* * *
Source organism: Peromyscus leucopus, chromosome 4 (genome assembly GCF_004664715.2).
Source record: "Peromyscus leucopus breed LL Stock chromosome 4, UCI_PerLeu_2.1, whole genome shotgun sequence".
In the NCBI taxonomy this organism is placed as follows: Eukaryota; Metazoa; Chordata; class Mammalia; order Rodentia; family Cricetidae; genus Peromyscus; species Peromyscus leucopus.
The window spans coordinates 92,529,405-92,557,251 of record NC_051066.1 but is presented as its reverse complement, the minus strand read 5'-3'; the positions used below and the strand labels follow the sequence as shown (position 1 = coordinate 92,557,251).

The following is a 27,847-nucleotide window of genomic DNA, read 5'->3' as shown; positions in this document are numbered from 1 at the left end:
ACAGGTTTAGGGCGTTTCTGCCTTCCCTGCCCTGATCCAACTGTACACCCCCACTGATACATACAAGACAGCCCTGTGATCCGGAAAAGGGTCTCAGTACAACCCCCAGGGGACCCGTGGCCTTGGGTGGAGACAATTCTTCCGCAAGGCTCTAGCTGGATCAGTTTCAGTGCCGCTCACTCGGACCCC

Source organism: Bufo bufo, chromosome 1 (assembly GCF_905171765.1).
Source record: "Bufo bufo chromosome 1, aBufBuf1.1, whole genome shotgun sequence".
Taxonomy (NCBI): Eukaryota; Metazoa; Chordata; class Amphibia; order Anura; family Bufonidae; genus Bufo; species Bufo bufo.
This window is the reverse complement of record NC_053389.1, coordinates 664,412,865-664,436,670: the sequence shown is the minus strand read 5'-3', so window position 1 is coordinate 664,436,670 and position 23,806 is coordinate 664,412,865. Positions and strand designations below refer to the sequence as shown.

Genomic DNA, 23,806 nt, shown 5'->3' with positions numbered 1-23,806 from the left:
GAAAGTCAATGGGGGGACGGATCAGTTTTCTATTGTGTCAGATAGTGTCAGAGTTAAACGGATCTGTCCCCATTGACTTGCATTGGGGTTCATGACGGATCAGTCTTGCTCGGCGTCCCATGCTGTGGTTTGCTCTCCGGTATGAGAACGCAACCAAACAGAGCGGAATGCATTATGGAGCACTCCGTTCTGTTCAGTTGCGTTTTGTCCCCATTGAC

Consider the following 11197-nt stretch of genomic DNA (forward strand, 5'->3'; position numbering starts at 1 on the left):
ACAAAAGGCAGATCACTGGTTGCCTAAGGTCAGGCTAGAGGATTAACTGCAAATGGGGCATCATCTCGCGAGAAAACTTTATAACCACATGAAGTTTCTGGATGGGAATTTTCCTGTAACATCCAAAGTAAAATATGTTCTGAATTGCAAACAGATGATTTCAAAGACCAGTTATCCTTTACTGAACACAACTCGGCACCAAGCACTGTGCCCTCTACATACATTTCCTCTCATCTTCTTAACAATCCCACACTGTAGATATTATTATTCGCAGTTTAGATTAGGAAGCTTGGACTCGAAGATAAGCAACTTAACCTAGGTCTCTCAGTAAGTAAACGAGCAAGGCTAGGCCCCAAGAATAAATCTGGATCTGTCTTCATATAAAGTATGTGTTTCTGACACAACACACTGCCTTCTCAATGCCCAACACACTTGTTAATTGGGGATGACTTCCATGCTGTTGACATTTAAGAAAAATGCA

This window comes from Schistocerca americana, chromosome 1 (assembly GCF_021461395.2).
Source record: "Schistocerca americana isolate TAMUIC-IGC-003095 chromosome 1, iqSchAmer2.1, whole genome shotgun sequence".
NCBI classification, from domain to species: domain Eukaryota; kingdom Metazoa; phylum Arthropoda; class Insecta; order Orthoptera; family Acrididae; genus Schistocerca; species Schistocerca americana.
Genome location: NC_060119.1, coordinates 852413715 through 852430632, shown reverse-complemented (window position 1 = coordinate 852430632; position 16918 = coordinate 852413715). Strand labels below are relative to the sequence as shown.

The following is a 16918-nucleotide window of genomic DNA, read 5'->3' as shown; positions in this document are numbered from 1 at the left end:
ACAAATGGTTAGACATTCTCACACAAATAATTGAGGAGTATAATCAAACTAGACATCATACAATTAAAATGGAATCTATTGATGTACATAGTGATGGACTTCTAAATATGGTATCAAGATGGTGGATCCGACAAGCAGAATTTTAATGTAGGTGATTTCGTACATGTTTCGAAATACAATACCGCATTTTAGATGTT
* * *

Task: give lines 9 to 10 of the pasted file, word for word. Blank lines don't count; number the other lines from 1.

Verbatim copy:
Taxonomy (NCBI): Eukaryota; Metazoa; Chordata; class Amphibia; order Anura; family Bufonidae; genus Bufo; species Bufo bufo.
This window is the reverse complement of record NC_053389.1, coordinates 664,412,865-664,436,670: the sequence shown is the minus strand read 5'-3', so window position 1 is coordinate 664,436,670 and position 23,806 is coordinate 664,412,865. Positions and strand designations below refer to the sequence as shown.